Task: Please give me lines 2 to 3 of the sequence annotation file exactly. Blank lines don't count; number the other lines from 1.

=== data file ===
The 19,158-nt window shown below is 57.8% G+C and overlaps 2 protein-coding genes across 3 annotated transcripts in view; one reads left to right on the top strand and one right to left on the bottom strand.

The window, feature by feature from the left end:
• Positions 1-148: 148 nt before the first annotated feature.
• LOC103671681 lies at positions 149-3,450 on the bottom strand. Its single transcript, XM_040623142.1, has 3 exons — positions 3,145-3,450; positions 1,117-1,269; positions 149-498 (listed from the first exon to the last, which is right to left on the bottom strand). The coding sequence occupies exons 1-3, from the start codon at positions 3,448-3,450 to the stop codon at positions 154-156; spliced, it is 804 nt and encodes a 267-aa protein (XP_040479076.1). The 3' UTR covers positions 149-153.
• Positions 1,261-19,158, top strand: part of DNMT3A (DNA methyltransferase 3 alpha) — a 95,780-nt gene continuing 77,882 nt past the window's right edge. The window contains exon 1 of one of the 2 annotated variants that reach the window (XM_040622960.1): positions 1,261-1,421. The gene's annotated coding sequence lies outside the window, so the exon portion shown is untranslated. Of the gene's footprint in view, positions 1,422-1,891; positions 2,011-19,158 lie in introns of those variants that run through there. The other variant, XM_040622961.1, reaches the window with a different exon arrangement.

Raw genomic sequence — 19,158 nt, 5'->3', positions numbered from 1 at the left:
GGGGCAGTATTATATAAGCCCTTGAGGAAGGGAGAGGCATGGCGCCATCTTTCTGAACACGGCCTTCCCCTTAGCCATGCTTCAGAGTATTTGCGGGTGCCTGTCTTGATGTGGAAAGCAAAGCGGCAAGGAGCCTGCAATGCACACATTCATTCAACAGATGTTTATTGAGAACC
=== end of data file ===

The window, feature by feature from the left end:
• Positions 1-148: 148 nt before the first annotated feature.